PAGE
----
Patient update - The Cooper’s Hawk that was brought in New Year’s Eve recovered fully from his head trauma and was released today!
Patient Update: This Red Breasted Merganser was released today by Falmouth Animal Control, after having his toe surgically repaired last week. He sustained this injury while he was trapped in a window well.
Happy New Year! This Cooper’s Hawk was our last admit of 2018, patient 2,348! He was brought in after he struck a window and was found circling on the ground. He is being treated for head trauma and already showing signs of improvement. Today he was moved to an outdoor enclosure for a flight test, which he passed with flying colors. We hope to release him in about a week after some flight conditioning. Thank you to everyone who supported us last year. We treated 350 more animals than the previous year and we expect to provide care for even more orphaned, injured and sick wildlife in 2019.
Patient update: This Great Horned Owl 🦉was found last week caught up in fishing line that was holding up a bird feeder. He fortunately didn’t break any bones, but it did cause minor nerve and soft tissue damage. We are monitoring him very closely and are hopeful for a full recovery.
This Red Breasted Merganser Is receiving his daily anti inflammatories and pain medication after receiving stitches for a foot injury. He was admitted after being discovered in a window well. Once he recovers from his injuries, he will be moved to our outside seabird pool and conditioned for his release.
We are happy to report this young Mute Swan is feeling much better today and is spending some time outdoors in the large pool. He was brought in by Taunton Animal Control after he was found very weak and unable to walk. His blood work revealed that he had high levels of lead in blood, and was suffering from lead toxicity. After just one round of chelation therapy, his blood values have returned to almost normal. He is much brighter and has a great appetite. He is due for one more re-check exam, and will hopefully be released with a clean bill of health next week. Did you Know that about 50% of our waterfowl patients have detectable levels of lead in their blood? It can cause a host of different digestive and nervous system problems, and if left untreated can even be fatal. You can help this problem by always cleaning up fishing gear and by avoiding lead sinkers and lead shot whenever possible. It makes a big difference!
Merry Xmas from all of us at CWC! Today our staff is caring for a Red Tailed Hawk that was found unable to fly in Falmouth. Our Vet team discovered that he had been shot, and Dr. Patel was able to successfully remove the bullet and close the wound. He was lucky that the shot did not do significant damage to the bones in his leg. He’ll be closely monitored over the coming days and weeks to make sure it heals appropriately. We’ll keep you posted on his recovery!
The CWC Holiday tree is looking great! Thank you so much to everyone who donated to CWC’s holiday drive so far! These supplies go a long way towards helping care for our patients. 🐾 - If you would like to make a holiday donation to help wildlife in need, follow the link in our bio to our website and our Amazon Wish List. Thank you and Happy Holidays!
This Surf Scoter was brought in last week emaciated. After a full examination, our vet team discovered a toe fracture and a broken clavicle as well. Every day we admit animals that are in need of care and your tax deductible donation can help them! - $25- will help pay for part of the cost of treating a bird, affected by an oil spill $50- supports the cost of fixing a broken shell of a turtle, hit by a car $75- will cover the cost of food for one orphaned baby song bird $1,000- can help cover the surgery and care of a waterfowl that swallowed a fishing hook Please follow the link in our bio or text “Helpwildlife” to 443-21 to donate this holiday!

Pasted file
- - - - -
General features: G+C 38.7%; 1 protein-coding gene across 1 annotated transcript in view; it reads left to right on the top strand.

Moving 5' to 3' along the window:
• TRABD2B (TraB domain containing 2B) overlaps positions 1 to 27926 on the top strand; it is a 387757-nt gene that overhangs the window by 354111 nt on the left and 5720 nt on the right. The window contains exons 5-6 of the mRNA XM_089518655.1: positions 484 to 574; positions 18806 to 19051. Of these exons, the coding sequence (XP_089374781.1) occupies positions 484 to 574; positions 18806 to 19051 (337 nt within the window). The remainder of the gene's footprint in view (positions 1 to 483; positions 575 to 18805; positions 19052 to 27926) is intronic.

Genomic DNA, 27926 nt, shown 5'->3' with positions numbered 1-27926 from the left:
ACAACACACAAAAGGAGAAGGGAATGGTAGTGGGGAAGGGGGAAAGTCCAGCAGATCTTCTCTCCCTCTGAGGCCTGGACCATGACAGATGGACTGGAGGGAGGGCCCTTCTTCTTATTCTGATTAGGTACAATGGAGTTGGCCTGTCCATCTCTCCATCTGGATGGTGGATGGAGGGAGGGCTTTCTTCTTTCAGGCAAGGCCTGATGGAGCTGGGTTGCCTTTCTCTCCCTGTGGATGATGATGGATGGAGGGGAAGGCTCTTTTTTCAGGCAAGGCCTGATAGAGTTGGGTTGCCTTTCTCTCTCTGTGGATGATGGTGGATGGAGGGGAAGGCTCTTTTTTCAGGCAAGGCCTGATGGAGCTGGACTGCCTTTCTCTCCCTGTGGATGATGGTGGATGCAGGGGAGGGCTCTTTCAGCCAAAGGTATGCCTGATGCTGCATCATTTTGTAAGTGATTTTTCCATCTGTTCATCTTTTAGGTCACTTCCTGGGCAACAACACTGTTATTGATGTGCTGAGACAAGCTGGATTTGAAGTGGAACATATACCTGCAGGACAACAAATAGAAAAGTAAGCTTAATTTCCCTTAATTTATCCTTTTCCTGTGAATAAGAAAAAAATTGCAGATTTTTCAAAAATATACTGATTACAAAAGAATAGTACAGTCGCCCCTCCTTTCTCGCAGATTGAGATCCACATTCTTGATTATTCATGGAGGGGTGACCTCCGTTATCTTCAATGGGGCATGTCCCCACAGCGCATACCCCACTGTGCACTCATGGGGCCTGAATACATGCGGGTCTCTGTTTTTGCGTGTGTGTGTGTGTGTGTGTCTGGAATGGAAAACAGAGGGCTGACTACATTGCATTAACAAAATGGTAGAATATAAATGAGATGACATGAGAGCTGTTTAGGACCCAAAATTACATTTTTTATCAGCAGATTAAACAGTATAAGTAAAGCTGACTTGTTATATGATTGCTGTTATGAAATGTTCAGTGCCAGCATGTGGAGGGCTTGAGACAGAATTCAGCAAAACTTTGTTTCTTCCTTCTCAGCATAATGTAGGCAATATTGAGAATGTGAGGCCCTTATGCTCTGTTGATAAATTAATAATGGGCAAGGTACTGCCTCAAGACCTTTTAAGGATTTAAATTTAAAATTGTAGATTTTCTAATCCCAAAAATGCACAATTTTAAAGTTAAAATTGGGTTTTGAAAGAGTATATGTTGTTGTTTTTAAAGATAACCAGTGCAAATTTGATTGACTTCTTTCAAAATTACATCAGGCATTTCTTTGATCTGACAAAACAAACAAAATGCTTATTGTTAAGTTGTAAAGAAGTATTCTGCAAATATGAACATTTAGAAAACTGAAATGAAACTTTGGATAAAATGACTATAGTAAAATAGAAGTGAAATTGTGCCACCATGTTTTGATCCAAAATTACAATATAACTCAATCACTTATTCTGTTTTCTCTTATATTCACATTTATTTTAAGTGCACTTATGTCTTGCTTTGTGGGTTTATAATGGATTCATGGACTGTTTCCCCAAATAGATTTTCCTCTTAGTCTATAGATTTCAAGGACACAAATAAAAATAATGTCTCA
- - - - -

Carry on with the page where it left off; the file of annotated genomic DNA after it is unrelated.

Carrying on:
This common eider was found in the road by @yarmouthdnr Heavy winds from a storm earlier this week blew him ashore. Fortunately, he did not suffer any major wounds and passed his swim test with flying colors. Here he is getting assessed in our seabird pool and enjoying a well deserved meal! (Sound up will make you smile.)
This cage cam is helping us monitor this eastern chipmunk’s ability to eat. She suffered an injury to her cheek pouch after a cat attack. Looks like it’s not slowing her down though. After a course of antibiotics and pain meds she should be good to go! Did you know chipmunks can expand their cheek pouches to three times the size of their head to carry food back to their burrow?
Today we are #thankful that this juvenile greater black back gull is feeling much better after having surgery to remove two fishing hooks and repair a broken wing. - Wishing everyone a happy and safe Thanksgiving!
We are grateful for all those who have donated to help us provide veterinary care to wildlife in need this year! #givingtuesday is right around the corner, we still need your help. This season show your thanks by helping to give the gift of wildlife care. Thank you!
The two Diamondback Terrapins from the Barnstable Headstart Program are growing fast! #90 is on top in this video and #89 is shown at the bottom. They are up to 20 pellets of food a day and although #89 is smaller, s/he is obviously not skipping any meals! #yum #hungry
This juvenile Barn Owl is feeling much better today. In these photos, our veterinary team is administering medication and giving supportive care. He had been found last week on Nantucket, next to an adult that had passed away (who we believe was his parent). He was weak, emaciated and unable to fly. He is still too young to survive on his own, so he will be re-nested once he is healthy enough. #speciesofspecialconcern #massachusetts